I have often heard people in business deriding people in government for not being as savvy as they are. But most people in public office would have enough of a clue to figure out how bad this looks.
Businessmen and women looking for public money are going to have to try a whole lot harder. Painfully so. Starting with getting rid of the corporate jets.
You can see it here: LIFE photo archive hosted by Google. (Thanks to kottke.org for the notice!)
Posted in art, cool, culture
It could be this:
The blog, A CUP OF JO has a few details, but I would like to get some more.
Great marketing, regardless of how good the wine is! 🙂
You might want to think again. There are lots of ways that the real cost of the advice is hidden from you. For examples of how you can get tripped up, and what you should ask about, check out this post:
Ask the Mole: Beware of free financial advice – Nov. 19, 2008
(Very appropriate remake of the U.S. dollar from Simon Davison’s photostream on flickr)
When talking about Comme des Garcons at H&M, I joked that Alexander McQueen should be up next. Well, according to the blog, The New York MiNute by MiN.com, it looks like McQueen will be coming to Target instead. Check out that blog for lots of details.
If you search for Tim Gunn’s Fashion Essentials on the Web, you will find a number of things he recommends for women. To some degree, many of these things — classic white shirt, jeans, trench coat — work for men as well. But there is one thing on that list that women have had for a long time as an essential, namely the “little black dress”, that men should also have. Except it is the “solid black suit”.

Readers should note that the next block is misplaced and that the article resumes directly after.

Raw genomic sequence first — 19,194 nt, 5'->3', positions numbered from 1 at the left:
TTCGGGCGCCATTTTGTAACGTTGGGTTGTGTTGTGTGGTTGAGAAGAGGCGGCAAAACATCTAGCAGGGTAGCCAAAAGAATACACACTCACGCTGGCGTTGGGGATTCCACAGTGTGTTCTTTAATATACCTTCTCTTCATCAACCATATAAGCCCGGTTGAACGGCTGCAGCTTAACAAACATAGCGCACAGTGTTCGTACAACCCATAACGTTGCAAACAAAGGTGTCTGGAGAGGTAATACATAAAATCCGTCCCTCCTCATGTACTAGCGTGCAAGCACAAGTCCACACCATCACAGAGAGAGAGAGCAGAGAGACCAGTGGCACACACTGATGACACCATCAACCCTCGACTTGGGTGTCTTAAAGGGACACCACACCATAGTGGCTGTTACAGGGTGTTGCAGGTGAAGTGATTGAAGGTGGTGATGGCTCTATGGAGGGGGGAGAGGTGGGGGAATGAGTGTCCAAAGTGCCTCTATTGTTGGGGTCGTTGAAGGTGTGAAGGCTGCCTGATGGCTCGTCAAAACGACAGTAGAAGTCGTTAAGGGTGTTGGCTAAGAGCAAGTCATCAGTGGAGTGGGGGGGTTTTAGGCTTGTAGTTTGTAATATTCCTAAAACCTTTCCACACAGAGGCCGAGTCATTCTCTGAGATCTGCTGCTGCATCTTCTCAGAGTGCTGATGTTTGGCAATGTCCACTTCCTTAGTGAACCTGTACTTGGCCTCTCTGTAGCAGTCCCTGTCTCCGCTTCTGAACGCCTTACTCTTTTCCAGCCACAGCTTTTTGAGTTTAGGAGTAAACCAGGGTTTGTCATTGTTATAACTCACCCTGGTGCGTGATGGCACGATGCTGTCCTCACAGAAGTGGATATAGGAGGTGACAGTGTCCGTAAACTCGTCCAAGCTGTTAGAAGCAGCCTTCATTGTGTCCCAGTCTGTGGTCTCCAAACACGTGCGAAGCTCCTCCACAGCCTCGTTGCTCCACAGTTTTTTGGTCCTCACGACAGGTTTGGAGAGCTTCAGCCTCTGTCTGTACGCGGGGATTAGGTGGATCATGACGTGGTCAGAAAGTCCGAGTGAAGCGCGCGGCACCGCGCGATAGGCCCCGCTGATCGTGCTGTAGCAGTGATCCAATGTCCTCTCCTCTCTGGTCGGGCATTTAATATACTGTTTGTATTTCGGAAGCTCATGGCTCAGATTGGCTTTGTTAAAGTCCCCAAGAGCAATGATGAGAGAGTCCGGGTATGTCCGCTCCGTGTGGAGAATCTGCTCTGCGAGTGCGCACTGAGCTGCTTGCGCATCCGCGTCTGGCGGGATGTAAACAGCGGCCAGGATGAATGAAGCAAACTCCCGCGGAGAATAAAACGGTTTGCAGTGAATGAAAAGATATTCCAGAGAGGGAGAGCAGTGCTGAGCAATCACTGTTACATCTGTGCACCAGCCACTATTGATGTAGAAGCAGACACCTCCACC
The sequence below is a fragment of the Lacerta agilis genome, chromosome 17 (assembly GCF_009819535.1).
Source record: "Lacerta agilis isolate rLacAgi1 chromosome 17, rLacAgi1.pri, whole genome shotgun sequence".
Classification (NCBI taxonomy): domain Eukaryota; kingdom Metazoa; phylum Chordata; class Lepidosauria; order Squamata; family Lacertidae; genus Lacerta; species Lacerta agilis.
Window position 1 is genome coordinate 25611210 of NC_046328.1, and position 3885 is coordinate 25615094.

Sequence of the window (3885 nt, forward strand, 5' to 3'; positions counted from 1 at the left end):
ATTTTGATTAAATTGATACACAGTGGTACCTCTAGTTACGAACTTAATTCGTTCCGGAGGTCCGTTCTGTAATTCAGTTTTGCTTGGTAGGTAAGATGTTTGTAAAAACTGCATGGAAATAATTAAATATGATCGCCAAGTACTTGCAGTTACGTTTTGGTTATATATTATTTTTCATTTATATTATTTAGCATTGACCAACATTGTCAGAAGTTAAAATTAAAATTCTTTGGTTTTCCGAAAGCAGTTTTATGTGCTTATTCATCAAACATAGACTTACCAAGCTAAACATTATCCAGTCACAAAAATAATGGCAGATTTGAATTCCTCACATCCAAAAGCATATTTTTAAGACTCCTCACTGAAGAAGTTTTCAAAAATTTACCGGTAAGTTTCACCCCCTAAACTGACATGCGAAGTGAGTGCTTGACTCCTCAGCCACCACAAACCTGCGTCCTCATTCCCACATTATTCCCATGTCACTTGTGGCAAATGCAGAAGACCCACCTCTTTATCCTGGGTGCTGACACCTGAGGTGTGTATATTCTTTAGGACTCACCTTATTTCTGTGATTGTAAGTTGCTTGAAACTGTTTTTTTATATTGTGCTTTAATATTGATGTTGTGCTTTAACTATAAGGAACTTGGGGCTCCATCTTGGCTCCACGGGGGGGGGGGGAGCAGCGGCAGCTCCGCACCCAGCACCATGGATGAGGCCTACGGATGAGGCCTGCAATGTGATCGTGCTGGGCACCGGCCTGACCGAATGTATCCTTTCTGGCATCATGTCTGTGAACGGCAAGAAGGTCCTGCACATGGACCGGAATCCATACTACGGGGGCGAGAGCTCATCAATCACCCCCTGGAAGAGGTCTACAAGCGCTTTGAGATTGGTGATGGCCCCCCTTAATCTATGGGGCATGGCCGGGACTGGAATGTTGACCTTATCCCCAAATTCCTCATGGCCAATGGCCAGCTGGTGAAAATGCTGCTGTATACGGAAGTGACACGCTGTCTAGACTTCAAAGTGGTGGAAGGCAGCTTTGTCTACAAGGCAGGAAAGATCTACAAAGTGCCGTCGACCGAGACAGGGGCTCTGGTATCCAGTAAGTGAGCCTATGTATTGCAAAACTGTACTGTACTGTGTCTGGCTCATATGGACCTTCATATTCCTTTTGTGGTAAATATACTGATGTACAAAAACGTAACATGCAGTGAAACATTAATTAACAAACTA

I’ve read that if men are buying their first suit, they should go with a navy suit. Navy suits are great. But if I were recommending an essential piece of clothing for men, it would be a solid black suit.
A solid black suit is tremendously versatile. If you wear it with a white shirt with French cuffs and a solid coloured tie, it is the height of dressing up (save for wearing a tuxedo). If you replace the shirt and tie with a high quality T-shirt or a bold print shirt, you can wear the same suit to a gallery opening or a night club. You can wear it to weddings, funerals, and pretty well any special event in between. It travels well, doesn’t show stains or wrinkles as easily as some other suits, and if you have to pack light, you could add some light gray or beige pants and make the jacket coordinate with those slacks for extra business attire. You can even wear the jacket with the jeans if you want to mix it up.
I think solid black is more versatile than one with stripes. As for the cut of the suit, that should be one that works well for you. Since you want the suit to be versatile, the cut should be versatile as well. And get the best one you can afford, especially if you will be wearing it often.